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Cougar (Puma concolor)
By Cheri Carlson | Ventura County Star
Caltrans plans to break ground early next year for a wildlife crossing that experts say could help save an isolated population of mountain lions from extinction.
The first of its kind crossing in Agoura Hills would bridge a busy 8-lane stretch of Highway 101, a dangerous barrier for species from mountain lions to mule deer in Ventura and Los Angeles counties.
The $87 million project led by a group of public and private agencies would connect the Santa Monica Mountains on the south to other areas to the north.
More than a decade in the making, the project likely will go out to bid next month, allowing construction to start in January, said Sheik Moinuddin, a Caltrans project manager.
“Hopefully, we are very close to the finish line,” Moinuddin said.
The wildlife bridge is a rarity in the world of freeway overcrossings in that a nonprofit group rather than public agencies garnered much of project funding, according to Moinuddin.
The National Wildlife Federation, a conservation organization, so far, has raised more than $72 million, a mix of public money and private grants and donations. The group hopes to raise the rest of the estimated $6 million in construction costs by the end of the year, said Beth Pratt, the federation’s California director.
“When I started in 2012, we had zero funding and the crossing itself was just kind of an idea,” Pratt said.
She first heard about challenges the mountain lion population faces from a National Park Service scientist years ago.
“I just remember thinking, ‘Not on my watch. I’m not going to let this happen,’” Pratt said.
Earlier this year, the Wallis Annenberg and the Annenberg Foundation gave $25 million toward the project and the state Wildlife Conservation Board approved a $20 million grant, getting the project closer to its $85 million campaign goal.
The project has hundreds of smaller donors, some giving as little $5 and from as far away as Kansas and even Australia, Pratt said.
Designing a bridge for wildlife proved far more complicated than one for vehicles.
“You can’t make them cross,” Moinuddin said of wildlife. “If they do not cross, then it is a failure. We can’t have that.”
Caltrans called in experts to help design a crossing that would work for multiple species. The result became what will be a first of its kind in the state, Moinuddin said.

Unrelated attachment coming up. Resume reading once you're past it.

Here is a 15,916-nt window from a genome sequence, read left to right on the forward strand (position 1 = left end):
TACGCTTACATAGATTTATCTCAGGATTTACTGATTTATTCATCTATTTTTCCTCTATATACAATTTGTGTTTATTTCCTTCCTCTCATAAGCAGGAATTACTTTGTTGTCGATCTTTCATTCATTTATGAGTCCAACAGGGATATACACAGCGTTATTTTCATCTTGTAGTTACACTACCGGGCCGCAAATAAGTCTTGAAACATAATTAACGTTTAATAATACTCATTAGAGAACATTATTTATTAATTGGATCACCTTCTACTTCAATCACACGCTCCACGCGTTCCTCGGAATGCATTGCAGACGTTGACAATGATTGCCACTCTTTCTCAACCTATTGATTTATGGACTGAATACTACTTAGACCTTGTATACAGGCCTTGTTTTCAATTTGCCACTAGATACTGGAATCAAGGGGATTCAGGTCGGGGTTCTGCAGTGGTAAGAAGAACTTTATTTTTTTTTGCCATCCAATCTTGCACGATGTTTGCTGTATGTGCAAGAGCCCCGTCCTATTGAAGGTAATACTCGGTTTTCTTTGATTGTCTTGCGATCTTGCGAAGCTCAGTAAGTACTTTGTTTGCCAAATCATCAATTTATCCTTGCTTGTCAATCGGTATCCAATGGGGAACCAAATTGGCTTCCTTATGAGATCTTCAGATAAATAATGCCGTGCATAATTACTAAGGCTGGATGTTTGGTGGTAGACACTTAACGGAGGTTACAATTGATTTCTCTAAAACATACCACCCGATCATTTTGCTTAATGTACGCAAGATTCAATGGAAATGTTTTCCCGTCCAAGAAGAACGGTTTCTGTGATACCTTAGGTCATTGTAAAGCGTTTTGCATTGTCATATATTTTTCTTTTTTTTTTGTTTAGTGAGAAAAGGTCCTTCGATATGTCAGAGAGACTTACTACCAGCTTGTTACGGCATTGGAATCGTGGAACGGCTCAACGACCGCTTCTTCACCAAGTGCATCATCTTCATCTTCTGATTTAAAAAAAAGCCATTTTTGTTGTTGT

Recently named the Wallis Annenberg Wildlife Crossing, the 200-foot-bridge is designed to look like natural habitat, landscaped with native plants.
“You are bringing the landscape over the freeway,” Pratt said. “The top is going to be a living ecosystem.”
The purpose of the bridge is to expand the range of mountain lions and other wildlife that have been hemmed in by highways and suburban development.
The cougars’ isolation has led to inbreeding, which reduces genetic diversity and can ultimately cause the small population in the Santa Monica Mountains to become extinct, said Tiffany Yap, a scientist with the Center for Biological Diversity.
“Over time, we’ve really done a good job of fragmenting our landscapes, which has affected a lot of the wildlife and habitats that we live around and that a lot of people enjoy,” Yap said. “I think a lot of people didn’t realize what kind of impacts we would have on some of the wildlife and habitats around us.”
Protected wildlife habitat flanks both sides of the freeway at the planned Liberty Canyon site, making it more likely animals will use the crossing, she said.
In 2019, the Center for Biological Diversity and the Mountain Lion Foundation petitioned the state to consider protection for six populations of cougars including in the Santa Monica, Santa Ana, Santa Cruz, San Gabriel and San Bernardino mountains.
The California Fish and Game Commission agreed to give mountain lions temporary protection under the federal Endangered Species Act, triggering a review of the populations’ status.
Find more information about the proposed crossing at https://savelacougars.org/.